In 1995, when Pierre Omidyar introduced an online business venue that was essentially a virtual garage sale with auction pricing, no one knew a retailing revolution was about to occur. That site became known as eBay, and it's hard to find someone today who hasn't at least heard about the popular online auction company.
What's important to understand from the start is that eBay is a sales channel that you can use exclusively or in addition to selling through a retail operation, mail order catalog, independent Web site, or network of direct salespeople. You decide the type of business you want to have, what type of merchandise you’re going to sell, and how you’re going to operate.
To sell on eBay, you'll pay a listing fee to post your merchandise and a final value fee (a small percentage of the sale price) when the item sells. For the current eBay fee schedule, check the eBay site.
What can you sell on eBay?
Though eBay is a popular place for the sale of used items ranging from high-dollar antiques to second-hand junk, it's also a venue for brand-new, up-to-the-minute merchandise of all types and in all price ranges. Deciding what to sell on eBay can be particularly challenging because your options are virtually limitless. Some of the more popular categories of items are cars, computers, consumer electronics, books, movies, music, sports items, collectibles, clothing and accessories.
As you take the first step of deciding what to sell on eBay, keep these points in mind:
How do you sell on eBay?
You have a variety of ways to sell on eBay. In addition to the traditional basic auction, where you post your item with a starting price and wait for bidders to drive the price up, you can use a number of other pricing features and auction types. In addition to auctions, you can also set up your own eBay store, which will allow you to sell auction and fixed-price merchandise from your special location on eBay. You'll pay a monthly fee based on the level of store services you want, plus additional fees for items listed and sold.
The technical side of eBay
eBay has evolved into one of the most user-friendly sites on the Internet. Getting set up as a user is a simple process that you can complete in just a few minutes. You will be required to provide your name, address, e-mail, and telephone number, as well as a credit card number and your checking account information. eBay uses this information to confirm your identity, which protects the integrity of their operation, and to collect auction fees. If your contact information changes, be sure to notify eBay immediately.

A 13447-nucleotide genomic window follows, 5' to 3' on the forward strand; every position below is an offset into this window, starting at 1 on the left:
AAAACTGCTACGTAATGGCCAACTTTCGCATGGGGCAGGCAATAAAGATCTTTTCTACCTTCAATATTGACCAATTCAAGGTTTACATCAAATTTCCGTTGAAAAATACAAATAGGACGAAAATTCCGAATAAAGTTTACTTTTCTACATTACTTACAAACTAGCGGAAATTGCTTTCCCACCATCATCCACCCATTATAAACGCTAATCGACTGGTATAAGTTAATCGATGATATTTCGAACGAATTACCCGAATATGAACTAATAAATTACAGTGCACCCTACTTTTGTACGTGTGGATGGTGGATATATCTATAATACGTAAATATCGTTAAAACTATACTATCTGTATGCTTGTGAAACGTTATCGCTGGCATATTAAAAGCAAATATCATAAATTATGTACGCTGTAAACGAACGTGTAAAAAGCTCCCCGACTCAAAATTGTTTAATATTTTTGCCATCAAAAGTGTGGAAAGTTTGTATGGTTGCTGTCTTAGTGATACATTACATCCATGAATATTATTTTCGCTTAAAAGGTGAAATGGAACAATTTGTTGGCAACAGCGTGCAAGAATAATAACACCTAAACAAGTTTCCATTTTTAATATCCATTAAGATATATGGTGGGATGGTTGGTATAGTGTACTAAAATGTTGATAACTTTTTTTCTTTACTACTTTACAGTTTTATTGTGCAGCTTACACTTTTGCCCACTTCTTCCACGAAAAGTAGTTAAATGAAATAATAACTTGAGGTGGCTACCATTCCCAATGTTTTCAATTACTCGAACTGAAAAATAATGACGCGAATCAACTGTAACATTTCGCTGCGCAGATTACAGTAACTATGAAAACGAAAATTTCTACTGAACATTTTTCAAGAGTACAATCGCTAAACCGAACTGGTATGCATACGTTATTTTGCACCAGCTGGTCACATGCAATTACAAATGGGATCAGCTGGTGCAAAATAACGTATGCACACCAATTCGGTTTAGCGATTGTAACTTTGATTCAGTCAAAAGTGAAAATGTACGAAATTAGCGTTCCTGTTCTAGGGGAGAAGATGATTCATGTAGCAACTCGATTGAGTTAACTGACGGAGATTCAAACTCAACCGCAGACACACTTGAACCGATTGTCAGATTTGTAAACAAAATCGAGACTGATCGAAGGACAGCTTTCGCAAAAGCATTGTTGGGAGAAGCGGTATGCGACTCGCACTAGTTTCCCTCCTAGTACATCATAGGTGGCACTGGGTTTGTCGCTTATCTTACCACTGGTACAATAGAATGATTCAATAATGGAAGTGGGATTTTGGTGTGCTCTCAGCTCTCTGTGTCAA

You must register to buy or sell on eBay, but you can browse around the site without registering. Before you do any business on eBay, take the time to get to know the site. Set aside several hours to get online and browse around, study listings, read the help pages, understand the various tools and how you can use them, check out the forums, and get comfortable with how the site works.
Once your business is up and running, you'll probably want to consider using supplemental auction management software, which will save time and money, make you more efficient, and improve the level of customer service you offer.
Getting started as an eBay seller
Start off by buying a few things, then start selling, posting just one or two auctions at a time until you're comfortable with how the process works. You'll make mistakes, especially in the beginning, but if you learn from them they'll be worth the cost.
Keep in mind that eBay is ever-changing. As the economy cycles, you'll experience changes in pricing and demand. And as more people start operating on eBay, the competition will increase and prices may decline slightly (great when you're buying, but not when you're selling).
If you plan to make selling on eBay a full-time business, expect to work hard. Though there is plenty of money to be made on eBay, it's not a get-rich-quick or easy deal. You'll invest as much time and energy as you would in a traditional retail operation-but your potential for profits is greater.
Don't be intimated by the sheer size of the operation, and keep in mind that eBay has reached less than ten percent of its potential market—which means there is plenty of room for you. So find your eBay niche, get online, and watch your business grow.
Jacquelyn Lynn is the co-author of Make Big Profits on eBay: Start Your Own Million $ Business (with Charlene Davis, Entrepreneur Press, 2005) and the author of Start Your Own Business on eBay, plus nine other titles in Entrepreneur’s Start-Up Guide Series. For more information, visit http://www.jacquelynlynn.com